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Short Film LOVE shows why Neurodiversity in Media is So Vital

Editors note: the writer of this piece was given the tickets for free, this did not affect their review.


“One day he said to me, he could never imagine himself to be a lead in a film.”

LOVE is a short film starring Jules Robertson, an autistic man playing Oscar – but the production team says it is a film about unrequited love from his perspective, rather than a film about autism itself.

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The Amazing Edie Eckhart is Amazing For Cerebral Palsy – Book Review

Editors’ Note: This wonderful review of The Amazing Edie Eckhart by Rosie Jones came from 13-year-old Susie, who has cerebral palsy (with help from her Mum). It may contain spoilers for some parts of the story. She was sent a free copy of the book for the purposes of this review. She has been paid the same as all of our contributors, and has promised to spend her entire fee on sweets.


I really like this book because it is relatable – having cerebral palsy as well. It is relatable because there are a few cerebral palsy-related occurrences that happen that I have experienced. One thing that I remember is when Edie calls it ‘Terrible Palsy’ which I have called it before. I feel like Edie is very moving because she doesn’t hold back because of her cerebral palsy.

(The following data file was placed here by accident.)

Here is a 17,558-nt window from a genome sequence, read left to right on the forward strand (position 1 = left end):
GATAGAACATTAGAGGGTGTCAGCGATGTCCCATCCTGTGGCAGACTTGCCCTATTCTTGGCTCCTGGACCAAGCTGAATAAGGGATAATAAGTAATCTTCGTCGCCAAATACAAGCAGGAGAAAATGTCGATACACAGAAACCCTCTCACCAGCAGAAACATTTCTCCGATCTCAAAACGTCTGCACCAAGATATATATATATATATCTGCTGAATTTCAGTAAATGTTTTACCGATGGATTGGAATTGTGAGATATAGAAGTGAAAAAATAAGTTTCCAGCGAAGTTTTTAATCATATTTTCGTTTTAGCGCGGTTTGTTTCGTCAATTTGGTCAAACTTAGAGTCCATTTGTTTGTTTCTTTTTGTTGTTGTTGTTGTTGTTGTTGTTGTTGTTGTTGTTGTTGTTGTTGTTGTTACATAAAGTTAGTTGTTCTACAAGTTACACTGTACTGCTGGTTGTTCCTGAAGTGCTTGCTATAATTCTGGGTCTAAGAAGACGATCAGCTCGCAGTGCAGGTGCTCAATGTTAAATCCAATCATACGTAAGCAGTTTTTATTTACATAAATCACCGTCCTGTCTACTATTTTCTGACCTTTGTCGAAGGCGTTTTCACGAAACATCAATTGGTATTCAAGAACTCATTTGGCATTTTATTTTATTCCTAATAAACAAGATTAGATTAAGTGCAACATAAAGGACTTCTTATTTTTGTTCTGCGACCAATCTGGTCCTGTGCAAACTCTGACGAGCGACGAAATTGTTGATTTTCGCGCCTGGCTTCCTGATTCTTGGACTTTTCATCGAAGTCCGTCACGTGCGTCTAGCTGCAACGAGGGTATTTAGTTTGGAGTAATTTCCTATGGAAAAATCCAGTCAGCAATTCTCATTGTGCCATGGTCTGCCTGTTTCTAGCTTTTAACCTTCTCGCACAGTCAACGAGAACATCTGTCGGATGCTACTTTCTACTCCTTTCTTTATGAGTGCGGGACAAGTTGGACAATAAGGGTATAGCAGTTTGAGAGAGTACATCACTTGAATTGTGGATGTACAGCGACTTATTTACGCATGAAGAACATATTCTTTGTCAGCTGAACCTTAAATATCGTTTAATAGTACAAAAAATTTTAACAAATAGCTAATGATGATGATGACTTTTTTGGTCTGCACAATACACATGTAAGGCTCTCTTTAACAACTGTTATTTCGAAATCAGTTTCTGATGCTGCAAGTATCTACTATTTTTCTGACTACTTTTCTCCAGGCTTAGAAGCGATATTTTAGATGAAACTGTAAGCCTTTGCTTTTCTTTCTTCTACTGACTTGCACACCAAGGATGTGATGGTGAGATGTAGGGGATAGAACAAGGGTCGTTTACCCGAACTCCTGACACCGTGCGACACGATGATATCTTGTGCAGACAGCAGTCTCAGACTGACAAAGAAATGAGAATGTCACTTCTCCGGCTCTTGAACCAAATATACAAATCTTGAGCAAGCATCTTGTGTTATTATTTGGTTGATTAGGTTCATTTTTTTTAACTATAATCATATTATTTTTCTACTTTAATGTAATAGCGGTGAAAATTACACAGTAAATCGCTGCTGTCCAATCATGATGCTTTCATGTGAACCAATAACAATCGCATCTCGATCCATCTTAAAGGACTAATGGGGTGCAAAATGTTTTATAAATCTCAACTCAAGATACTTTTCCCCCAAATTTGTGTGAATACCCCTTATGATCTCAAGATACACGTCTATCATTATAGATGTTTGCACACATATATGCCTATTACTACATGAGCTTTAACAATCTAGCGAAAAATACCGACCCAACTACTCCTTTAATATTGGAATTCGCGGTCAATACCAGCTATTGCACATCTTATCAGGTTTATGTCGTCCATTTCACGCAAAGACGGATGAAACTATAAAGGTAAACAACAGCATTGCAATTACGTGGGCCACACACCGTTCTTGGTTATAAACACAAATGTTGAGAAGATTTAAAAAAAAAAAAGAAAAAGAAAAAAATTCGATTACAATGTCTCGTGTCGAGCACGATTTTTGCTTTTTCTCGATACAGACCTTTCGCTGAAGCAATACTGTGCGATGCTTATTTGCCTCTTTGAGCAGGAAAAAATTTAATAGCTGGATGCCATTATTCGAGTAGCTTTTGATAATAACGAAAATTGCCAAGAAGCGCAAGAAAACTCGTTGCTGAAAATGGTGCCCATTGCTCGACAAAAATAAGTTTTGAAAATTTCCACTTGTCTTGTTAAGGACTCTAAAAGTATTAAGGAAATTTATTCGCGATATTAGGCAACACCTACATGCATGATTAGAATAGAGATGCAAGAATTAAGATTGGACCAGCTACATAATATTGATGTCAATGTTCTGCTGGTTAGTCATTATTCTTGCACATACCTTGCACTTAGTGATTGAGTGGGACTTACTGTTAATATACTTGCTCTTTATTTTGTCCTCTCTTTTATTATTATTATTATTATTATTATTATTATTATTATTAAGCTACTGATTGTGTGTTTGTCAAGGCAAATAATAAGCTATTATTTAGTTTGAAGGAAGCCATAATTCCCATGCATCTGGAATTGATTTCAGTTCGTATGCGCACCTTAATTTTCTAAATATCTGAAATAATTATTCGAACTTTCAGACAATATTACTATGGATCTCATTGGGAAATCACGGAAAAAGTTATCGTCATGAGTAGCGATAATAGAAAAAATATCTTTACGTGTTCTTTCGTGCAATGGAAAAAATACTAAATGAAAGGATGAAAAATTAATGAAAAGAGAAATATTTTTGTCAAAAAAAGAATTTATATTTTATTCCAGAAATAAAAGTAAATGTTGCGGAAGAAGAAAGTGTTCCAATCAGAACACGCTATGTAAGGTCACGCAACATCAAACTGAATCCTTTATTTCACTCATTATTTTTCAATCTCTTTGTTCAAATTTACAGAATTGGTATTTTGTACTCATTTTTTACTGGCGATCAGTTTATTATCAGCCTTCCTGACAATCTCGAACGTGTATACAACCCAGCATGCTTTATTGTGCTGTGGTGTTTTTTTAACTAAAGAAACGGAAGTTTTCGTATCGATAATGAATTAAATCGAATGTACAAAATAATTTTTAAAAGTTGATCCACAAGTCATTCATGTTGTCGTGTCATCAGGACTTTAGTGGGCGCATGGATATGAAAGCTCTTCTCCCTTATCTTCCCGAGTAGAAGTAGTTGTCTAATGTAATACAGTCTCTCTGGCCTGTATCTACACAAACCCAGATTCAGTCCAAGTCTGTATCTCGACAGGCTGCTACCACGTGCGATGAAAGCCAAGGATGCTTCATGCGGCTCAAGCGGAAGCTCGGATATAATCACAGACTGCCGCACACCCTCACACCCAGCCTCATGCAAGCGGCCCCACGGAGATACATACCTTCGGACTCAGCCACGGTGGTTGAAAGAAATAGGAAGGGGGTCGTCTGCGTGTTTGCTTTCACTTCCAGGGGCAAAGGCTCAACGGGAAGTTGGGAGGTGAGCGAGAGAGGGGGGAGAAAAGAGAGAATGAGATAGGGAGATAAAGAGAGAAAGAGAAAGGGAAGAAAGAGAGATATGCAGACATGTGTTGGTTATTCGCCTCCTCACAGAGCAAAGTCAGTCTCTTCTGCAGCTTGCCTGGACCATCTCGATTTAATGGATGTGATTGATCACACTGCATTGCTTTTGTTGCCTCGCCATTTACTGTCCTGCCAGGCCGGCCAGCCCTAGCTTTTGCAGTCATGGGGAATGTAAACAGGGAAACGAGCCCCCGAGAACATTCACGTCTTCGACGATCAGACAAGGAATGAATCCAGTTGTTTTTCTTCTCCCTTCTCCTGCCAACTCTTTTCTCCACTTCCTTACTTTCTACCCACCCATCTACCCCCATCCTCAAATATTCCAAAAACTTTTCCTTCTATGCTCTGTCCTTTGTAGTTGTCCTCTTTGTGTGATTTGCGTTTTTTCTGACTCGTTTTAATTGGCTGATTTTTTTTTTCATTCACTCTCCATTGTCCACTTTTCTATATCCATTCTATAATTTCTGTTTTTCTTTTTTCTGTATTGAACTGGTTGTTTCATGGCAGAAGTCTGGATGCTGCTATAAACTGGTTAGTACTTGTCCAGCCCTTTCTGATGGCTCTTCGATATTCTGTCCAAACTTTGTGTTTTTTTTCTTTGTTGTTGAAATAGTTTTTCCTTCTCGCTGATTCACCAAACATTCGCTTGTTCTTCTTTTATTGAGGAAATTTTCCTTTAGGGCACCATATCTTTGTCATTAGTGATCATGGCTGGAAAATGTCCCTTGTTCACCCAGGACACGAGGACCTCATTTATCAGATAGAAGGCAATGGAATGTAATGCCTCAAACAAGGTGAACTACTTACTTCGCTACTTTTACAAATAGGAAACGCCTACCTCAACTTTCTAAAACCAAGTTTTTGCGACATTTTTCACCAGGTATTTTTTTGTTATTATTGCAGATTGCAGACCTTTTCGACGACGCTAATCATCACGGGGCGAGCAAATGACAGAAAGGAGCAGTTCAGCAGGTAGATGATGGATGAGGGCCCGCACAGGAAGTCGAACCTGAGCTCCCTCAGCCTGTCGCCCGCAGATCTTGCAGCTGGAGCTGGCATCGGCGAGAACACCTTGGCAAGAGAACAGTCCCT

The character of Edie is very inspirational because she joined a theatre club, got a lead role, and then did something as ambitious as to change the lead character’s gender. Mr. Murphy is a character that I think is good for Edie because he motivates her a lot when the performance of a Christmas Carol is nearing. 

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all Essays review

Tasty and Achievable Meals for Low Energy Days – Cookfulness by Ian Taverner

Cookfulness was kindly sent to The Unwritten to review, this has not influenced the views of the reviewer.


I feel I should start this review by saying I love cookbooks. My cookbook shelf is overflowing with books of all kinds. That said, as much as my crammed bookshelf declares my love of food and cooking, it doesn’t tell the whole story. 

I love to cook, but being disabled and neurodivergent, cooking a satisfying, nutritious, and tasty meal for me and my husband isn’t always the easiest thing to accomplish. So when I was asked to review Cookfulness, a book aimed at people with chronic pain, mobility issues, and mental health issues, it seemed like a match made in heaven.

The first thing I do with any new cookbook is sit down and eagerly flick through the recipes in anticipation of what I want to make first. I noticed was there are no pictures of the completed dishes, as someone who can find visualising things difficult, this is a bit of a shame. Likewise, there isn’t an index, which is a supremely useful feature to have when you’ve got a random ingredient and no idea what to make with it.